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Taxation of Mutual Funds Long-Term Capital Gains

Team AckoDec 21, 2023

Mutual funds, today, are one of the most popular investment avenues for investors seeking sustainable growth. Benefits like risk diversification, affordability, tax benefits, great returns and more encourage people to invest in mutual funds. However, like other investments, mutual funds also have tax implications. Typically, profits earned from mutual funds are subject to tax as "Capital Gains", which can be long-term and short-term. The blog will discuss the intricacies of long-term capital gains (LTCG) and its tax implications on mutual funds.

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Understanding Mutual Funds and Its Types

Mutual funds (MFs) are a valuable investment that collects and pools funds from various investors, which are invested in equities, bonds, securities and other money market instruments. The entire process is managed by professional funds managers, who invest your funds based on the fund's objectives and market conditions. The performance of MFs is calculated through its Net Asset Value (NAV), which is the total value of the fund's assets after deducting applicable expenses and levies. Some popular types of MF include:

  • Equity Funds

  • Debt Funds

  • Hybrid Funds

  • Money Market Funds

  • Index Funds

  • Specialty Funds

  • Sectoral Funds

Tax Calculation of Long-Term Capital Gains on MFs

LTCG refers to an investor's profits from selling stocks or redeeming their MF units. If the investment has been held for over a year in equity funds, the gains will be known as long-term capital gains. In simple terms, LTCG is calculated by deducting the purchase cost from the price at which your MFs or stocks are sold. 

For Equity Funds

After April 1st 2018, a 10% tax (without indexation) along with a surcharge, health and education cess applies on LTCG if your overall equity funds capital gains exceed Rs 1 Lakh when selling or redeeming MF units. It means if you held your MF for over one year and earned Rs 2 Lakh profits, the taxable LTCG will be Rs 1 Lakh.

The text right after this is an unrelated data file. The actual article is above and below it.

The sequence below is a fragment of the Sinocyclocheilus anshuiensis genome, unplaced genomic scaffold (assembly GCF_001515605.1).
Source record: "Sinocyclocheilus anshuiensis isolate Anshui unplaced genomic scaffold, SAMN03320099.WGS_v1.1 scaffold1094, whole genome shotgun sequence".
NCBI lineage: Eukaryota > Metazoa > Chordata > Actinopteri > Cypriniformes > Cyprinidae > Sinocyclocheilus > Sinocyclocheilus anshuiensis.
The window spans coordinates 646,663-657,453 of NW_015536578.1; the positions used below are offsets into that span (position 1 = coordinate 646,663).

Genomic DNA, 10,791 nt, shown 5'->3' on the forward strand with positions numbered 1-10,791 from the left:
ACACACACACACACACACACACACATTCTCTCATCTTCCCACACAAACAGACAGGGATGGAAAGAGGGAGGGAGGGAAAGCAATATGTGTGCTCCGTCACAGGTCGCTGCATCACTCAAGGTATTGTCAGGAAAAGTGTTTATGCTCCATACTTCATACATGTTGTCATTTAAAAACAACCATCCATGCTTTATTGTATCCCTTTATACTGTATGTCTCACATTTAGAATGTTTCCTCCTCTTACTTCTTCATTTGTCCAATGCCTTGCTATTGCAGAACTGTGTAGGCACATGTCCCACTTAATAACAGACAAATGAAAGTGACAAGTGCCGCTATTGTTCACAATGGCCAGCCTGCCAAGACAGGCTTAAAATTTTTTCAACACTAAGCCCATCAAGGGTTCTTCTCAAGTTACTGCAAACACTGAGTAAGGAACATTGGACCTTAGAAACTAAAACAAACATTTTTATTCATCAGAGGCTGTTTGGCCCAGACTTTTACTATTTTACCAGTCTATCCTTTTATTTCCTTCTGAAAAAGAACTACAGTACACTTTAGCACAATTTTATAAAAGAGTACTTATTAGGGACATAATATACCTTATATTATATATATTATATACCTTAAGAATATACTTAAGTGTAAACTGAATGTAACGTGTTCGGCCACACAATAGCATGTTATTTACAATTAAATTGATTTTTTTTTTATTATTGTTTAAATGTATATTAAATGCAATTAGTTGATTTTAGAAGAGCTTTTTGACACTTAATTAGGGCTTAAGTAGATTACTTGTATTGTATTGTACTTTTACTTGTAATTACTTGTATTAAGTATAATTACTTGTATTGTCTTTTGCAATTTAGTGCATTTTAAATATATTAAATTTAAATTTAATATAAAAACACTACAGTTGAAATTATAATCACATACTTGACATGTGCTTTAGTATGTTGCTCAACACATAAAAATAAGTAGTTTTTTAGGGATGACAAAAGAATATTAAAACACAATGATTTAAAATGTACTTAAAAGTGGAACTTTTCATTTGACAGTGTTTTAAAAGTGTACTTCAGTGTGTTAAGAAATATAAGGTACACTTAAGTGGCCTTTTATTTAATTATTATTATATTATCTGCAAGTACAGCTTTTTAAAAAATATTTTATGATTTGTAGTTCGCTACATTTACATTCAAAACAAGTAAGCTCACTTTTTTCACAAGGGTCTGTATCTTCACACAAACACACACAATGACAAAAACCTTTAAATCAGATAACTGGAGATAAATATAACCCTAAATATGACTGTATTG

(Rs 2 Lakh - Rs 1 Lakh) + 10% Tax = Rs 10,000

For Debt Funds

These MFs are debt instruments purchased from the market, and the investors need to bear the LTCG tax of 20% (after indexation). The calculation of indexation is done through the Cost Inflation Rate, considering inflation in the cost of acquisition. It helps to reduce the capital gain amount. Indexation techniques allow investors to adjust the purchase price of the MF units to reflect inflation. Here is how it is calculated:

(Actual Cost of Acquisition x Index of the Current Year)/Index of the base year. 

For Equity-Oriented Hybrid Funds

These MFs help investors buy debt and equity funds. In hybrid funds, investors must make 65% of the investments towards equity or equity-oriented shares. Therefore, the LTCG tax follows a similar regime as equity funds. 

For Debt-Oriented Balanced Funds

These MFs allow investors to reinvest 60% of total funds towards debt instruments. Therefore, the LTCG tax follows a similar regime as debt funds, which is 20% after indexation. 

For Unlisted Equity Funds

Unlisted equity funds are shares and stocks available over the counter and are not listed on the stock exchanges. The long-term capital gains from unlisted equity funds will have a 20% tax and the benefit of indexation. Also, the tax rate in these funds has surcharges and cess tax.

Note: You will only bear taxes on MF investments when you sell or redeem the unit. Hence, the capital gains tax on MFs is not applicable yearly. 

Taxation of Mutual Funds Long-Term Capital Gains

Here are the tax implications on long-term capital gains based on fun type.

Types of Mutual FundsTax Implications 
Equity Funds10% + Cess + Surcharges on gains above Rs 1 Lakh (without indexation)
Debt Funds20% tax rate (with indexation benefits)